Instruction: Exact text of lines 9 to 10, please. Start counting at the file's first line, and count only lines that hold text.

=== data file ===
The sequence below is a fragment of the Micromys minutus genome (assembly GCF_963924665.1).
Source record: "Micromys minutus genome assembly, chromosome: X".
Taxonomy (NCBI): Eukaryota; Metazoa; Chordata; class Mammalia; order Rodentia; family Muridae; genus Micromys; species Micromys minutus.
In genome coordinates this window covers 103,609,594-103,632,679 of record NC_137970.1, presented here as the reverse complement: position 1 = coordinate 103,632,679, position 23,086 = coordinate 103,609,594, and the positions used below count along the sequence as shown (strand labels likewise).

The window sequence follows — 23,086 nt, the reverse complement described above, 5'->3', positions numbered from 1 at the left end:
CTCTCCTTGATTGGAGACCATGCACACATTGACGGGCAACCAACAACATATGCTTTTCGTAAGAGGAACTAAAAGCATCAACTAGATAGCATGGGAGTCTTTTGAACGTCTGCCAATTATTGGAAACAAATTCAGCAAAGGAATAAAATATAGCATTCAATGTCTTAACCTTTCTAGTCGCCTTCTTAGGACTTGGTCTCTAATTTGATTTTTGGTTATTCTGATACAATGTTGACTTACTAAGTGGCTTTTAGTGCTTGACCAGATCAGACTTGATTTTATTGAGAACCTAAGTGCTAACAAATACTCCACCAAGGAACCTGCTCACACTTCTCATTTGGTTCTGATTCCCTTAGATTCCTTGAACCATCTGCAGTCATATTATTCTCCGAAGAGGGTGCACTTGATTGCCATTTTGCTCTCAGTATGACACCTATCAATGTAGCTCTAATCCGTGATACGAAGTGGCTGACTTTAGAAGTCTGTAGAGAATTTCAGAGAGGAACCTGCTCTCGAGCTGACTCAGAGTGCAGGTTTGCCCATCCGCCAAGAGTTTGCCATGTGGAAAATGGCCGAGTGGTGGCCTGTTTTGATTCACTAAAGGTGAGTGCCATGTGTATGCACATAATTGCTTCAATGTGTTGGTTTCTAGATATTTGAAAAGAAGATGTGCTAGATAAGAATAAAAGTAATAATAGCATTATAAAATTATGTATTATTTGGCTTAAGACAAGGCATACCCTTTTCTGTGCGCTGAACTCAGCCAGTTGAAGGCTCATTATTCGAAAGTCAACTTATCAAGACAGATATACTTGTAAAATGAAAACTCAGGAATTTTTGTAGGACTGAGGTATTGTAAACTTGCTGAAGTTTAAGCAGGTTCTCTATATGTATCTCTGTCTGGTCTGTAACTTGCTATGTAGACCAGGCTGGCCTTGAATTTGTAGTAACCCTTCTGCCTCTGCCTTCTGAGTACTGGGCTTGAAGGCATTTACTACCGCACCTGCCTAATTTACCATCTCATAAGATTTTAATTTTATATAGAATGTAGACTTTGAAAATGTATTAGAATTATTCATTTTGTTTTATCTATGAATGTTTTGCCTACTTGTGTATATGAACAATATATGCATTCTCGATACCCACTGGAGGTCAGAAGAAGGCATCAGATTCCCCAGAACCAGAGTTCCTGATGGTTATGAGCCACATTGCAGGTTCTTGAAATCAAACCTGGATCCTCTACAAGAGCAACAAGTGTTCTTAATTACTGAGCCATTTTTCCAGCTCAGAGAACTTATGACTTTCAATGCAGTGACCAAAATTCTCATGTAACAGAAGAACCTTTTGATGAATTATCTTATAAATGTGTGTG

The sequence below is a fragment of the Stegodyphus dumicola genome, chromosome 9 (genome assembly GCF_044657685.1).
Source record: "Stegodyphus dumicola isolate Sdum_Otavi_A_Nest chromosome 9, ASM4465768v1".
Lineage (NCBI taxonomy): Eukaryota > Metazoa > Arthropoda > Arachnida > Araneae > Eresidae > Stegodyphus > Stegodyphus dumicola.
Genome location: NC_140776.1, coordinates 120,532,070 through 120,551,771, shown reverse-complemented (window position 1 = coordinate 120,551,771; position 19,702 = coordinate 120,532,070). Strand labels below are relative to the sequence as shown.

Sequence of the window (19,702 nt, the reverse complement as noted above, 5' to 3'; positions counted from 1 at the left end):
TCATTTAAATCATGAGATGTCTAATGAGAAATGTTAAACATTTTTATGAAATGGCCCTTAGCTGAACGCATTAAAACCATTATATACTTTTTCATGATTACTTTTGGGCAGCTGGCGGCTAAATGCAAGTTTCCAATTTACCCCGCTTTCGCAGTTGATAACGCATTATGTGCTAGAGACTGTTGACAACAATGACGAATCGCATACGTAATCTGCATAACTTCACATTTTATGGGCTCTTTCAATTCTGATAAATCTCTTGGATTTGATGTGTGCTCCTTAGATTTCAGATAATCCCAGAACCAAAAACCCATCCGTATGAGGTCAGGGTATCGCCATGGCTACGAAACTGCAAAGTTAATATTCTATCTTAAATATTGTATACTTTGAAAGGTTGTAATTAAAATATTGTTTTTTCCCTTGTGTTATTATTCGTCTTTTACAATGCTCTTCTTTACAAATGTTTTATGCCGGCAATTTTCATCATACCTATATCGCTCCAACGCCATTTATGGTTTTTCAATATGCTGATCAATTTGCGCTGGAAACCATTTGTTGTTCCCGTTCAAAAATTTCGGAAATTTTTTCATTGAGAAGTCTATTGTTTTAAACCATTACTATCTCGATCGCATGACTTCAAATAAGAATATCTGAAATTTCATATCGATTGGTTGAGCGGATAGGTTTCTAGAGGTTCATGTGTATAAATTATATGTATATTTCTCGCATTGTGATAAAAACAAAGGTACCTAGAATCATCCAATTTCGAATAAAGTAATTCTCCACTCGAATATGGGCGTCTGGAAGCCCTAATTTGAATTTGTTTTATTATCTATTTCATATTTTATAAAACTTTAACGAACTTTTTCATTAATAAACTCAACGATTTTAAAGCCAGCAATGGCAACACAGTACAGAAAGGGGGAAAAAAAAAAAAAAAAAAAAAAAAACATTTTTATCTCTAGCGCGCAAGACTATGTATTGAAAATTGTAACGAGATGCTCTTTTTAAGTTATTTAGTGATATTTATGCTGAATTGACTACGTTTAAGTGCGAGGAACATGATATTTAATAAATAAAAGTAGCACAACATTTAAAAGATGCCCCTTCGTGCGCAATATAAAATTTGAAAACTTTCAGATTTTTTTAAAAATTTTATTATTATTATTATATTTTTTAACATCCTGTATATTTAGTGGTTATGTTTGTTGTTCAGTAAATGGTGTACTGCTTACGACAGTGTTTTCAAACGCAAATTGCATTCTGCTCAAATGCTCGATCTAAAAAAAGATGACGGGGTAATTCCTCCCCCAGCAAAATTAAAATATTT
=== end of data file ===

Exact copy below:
Lineage (NCBI taxonomy): Eukaryota > Metazoa > Arthropoda > Arachnida > Araneae > Eresidae > Stegodyphus > Stegodyphus dumicola.
Genome location: NC_140776.1, coordinates 120,532,070 through 120,551,771, shown reverse-complemented (window position 1 = coordinate 120,551,771; position 19,702 = coordinate 120,532,070). Strand labels below are relative to the sequence as shown.